How do you compute the multi-product break-even?


The approach for a multi-product break-even consists in synthesizing all products in a sort of blended product which is a weighted average of the others, using the sales share (in volume or in revenues) as weights. These shares represent a product mix, which we must assume to make computations.

The product mix refers to the relative proportions in which a company’s products are sold. It can be expressed in percentage of the volume or in percentage of the revenues.

If the product mix is stated in volumes, it is easier to work with volumes and unit contribution margins. If it is stated in revenues, it is easier to work with revenues and contribution margin ratios.


With a volume mix

When you have volume mix (relative proportions of each product in the total sales volume), you should compute a weighted average unit contribution margin (WUCM), i.e. the sum of the products’ unit contribution margins weighted by their share of the total volume sold (I insist on the volume!):

\[ WUCM = \sum_{d = 1}^{m} UCM^d \times \frac{Q^d}{\sum Q } \]

where \(\frac{Q_d}{\sum Q}\) is the percentage of the total sales volume due to the product \(d\). One way to interpret the weighted average unit contribution margin is as the expected increase in contribution margin (and thus profit) for every additional unit sold, knowing that the probability of selling a specific product is assumed to be the share of the total volume that this product captures. Indeed, assume that you sell a unit, but you do not know from which product. Then, the product share in the volume mix is your best guess about the probability of earning the unit contribution margin of this particular product.

Solution. First, since the product mix is stated as percentages of the total volume, I compute my weighted average unit contribution margins in each case:

\[ WUCM_{mix1} = 4.95 \times 60\% + 4.45 \times 30\% + 4.55 \times 10\% = 4.76 \\ WUCM_{mix2} = 4.95 \times 30\% + 4.45 \times 30\% + 4.55 \times 40\% = 4.64 \]

The expected increase in profit for every additional unit sold is 4.76 euros for the first product mix and 4.64 euros with the second product mix. Here you can start to see the impact of changing a product mix when products do not have the same contribution. In a second step I can apply the same formulas as in the single product case:

\[ \begin{aligned} Q_{bk}^{mix1} & = \frac{FC_p}{WUCM_{mix1}} = \frac{8,350}{4.76} = 1,755 \quad cocktails \\ Q_{bk}^{mix2} & = \frac{FC_p}{WUCM_{mix2}} = \frac{8,350}{4.6} = 1,800 \quad cocktails \end{aligned} \]

Just changing our product mix by putting more weight on a product having a slightly lower unit contribution margin increases our break-even and therefore, as we will see later, our operating risks. Note that you can infer the corresponding break-even revenues in two different ways:

  • multiplying this total volume by the proportions of each product in the mix to get the volume of each product, which you then multiply by the corresponding price and sum to obtain total revenues;

  • multiplying this total volume by a weighted average price (sum of each price weighted by the corresponding product share in the volume mix).





With a revenue mix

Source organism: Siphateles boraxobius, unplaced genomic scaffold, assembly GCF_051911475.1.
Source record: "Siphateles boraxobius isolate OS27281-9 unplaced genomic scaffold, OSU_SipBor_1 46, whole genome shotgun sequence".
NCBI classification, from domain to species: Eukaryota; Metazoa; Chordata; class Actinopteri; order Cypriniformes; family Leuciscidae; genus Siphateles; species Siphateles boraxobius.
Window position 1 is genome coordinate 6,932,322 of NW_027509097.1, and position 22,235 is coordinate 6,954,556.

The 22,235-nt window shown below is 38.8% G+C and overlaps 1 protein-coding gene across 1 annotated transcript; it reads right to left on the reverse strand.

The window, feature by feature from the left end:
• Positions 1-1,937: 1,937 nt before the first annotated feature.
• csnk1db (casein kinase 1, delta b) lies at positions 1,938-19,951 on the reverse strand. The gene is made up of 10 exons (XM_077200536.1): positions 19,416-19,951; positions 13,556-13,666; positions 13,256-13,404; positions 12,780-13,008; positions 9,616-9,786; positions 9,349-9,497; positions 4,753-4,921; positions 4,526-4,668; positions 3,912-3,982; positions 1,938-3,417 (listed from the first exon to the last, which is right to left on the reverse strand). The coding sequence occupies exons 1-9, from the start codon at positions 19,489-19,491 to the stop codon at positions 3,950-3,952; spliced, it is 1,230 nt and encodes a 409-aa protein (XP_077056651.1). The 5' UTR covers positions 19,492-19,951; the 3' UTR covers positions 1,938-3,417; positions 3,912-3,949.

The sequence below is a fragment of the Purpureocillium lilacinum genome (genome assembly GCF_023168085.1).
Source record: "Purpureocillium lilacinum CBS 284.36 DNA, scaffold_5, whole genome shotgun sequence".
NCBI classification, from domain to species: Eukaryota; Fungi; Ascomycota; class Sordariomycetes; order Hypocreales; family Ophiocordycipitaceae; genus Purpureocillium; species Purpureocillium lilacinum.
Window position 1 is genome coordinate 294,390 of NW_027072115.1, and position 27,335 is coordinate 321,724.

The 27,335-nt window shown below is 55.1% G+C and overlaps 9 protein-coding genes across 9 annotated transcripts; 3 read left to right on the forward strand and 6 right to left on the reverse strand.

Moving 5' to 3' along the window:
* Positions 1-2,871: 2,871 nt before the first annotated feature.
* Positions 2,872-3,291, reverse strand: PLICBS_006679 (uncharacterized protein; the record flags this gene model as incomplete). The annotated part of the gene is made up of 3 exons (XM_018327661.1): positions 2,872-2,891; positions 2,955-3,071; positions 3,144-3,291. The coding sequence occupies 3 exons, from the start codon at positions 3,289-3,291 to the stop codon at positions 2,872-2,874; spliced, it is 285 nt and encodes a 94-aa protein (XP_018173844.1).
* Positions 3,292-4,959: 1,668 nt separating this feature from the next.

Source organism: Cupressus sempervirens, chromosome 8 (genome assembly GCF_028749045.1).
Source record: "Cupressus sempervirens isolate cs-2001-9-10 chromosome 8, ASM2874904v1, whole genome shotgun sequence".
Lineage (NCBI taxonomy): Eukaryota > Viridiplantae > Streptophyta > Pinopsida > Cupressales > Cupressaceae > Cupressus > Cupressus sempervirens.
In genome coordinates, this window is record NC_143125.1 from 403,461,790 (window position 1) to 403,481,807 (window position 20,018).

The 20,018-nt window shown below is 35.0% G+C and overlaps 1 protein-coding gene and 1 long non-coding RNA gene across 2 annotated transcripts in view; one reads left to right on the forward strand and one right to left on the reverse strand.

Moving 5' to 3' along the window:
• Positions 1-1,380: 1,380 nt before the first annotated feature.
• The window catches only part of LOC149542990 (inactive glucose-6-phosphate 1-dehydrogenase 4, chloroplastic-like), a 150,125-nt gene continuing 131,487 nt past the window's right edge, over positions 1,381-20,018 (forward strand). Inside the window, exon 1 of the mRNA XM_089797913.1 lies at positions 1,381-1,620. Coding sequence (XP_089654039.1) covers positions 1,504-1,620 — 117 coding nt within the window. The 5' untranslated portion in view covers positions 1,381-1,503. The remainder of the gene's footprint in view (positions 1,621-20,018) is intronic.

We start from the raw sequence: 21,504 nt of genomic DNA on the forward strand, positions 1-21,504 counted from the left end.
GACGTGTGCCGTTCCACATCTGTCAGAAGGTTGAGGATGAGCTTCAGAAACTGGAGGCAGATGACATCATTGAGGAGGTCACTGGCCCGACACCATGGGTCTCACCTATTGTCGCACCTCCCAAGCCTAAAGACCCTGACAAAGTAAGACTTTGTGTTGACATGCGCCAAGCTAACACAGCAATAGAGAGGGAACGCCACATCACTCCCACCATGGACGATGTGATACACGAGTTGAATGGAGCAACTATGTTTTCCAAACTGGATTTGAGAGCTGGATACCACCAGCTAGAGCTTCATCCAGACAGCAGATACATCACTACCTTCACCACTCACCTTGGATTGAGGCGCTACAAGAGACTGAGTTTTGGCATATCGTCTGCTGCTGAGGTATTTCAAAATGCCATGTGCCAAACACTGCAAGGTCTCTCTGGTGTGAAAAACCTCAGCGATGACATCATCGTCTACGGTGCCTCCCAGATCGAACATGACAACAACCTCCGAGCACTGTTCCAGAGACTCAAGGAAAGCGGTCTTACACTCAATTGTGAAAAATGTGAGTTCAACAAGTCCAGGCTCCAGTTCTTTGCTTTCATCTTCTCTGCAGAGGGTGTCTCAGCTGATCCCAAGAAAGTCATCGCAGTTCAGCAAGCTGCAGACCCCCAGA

When you have revenue mix (relative proportions of each product in the total sales revenues), you should compute a weighted average contribution margin ratio (WCMR), i.e. the sum of the products’ contribution margin ratios weighted by their share of the total revenues (I insist on the revenues!):

\[ WCMR = \sum_{d = 1}^{m} CMR_d \times \frac{R_d}{\sum R } \]

The weighted average contribution margin ratio is the expected increase in contribution margin for any additional euro of revenue, assuming that the probability of this additional euro of revenue coming from a specific product is equal to the share of this product in the total revenues.

Solution. First, since the product mix is stated as percentages of the total revenues, I compute my weighted average contribution margin ratios in each case:

\[ WUCM_{mix1} = \frac{4.95}{7.5} \times 60\% + \frac{4.45}{7.5} \times 30\% + \frac{4.55}{8} \times 10\% = 63\% \\ WUCM_{mix2} = \frac{4.95}{7.5} \times 30\% + \frac{4.45}{7.5} \times 30\% + \frac{4.55}{8} \times 40\% = 60.35\% \]

The expected increase in profit for every additional euro of revenu is 0.63 cents for the first product mix and 0.6035 cents with the second product mix. Here again you can start to see the impact of changing a product mix when products do not have the same contribution. In a second step I can apply the same formulas as in the single product case:

\[ \begin{aligned} R_{bk}^{mix1} & = \frac{FC_p}{WCMR_{mix1}} = \frac{8,350}{0.63} = 13,235.59 \text{ euros of revenues} \\ R_{bk}^{mix2} & = \frac{FC_p}{WCMR_{mix2}} = \frac{8,350}{0.6035} = 13,835.96 \text{ euros of revenues} \end{aligned} \]

Just changing our product mix by putting more weight on a product having a slightly lower contribution margin ratio increases our break-even and therefore, as we will see later, our operating risks.



In summary, the key to performing CVP analysis in a multi-product or service setting is to make an assumption about the relative mix of products or services sold. This mix can be stated in volumes or in revenues. If the product mix is stated in volumes, you MUST either compute a weighted average unit contribution margin or translate the volume mix into a revenues mix to compute a weighted average contribution margin ratio. If the product mix is stated in revenues, you MUST either compute a weighted average contribution margin ratio or translate the revenues mix into a volume mix to compute a weighted average unit contribution margin. Once the assumption about product mix has been made and the WUCM or WCMR computed, the CVP analysis can be conducted as if the company was selling a single composite product.




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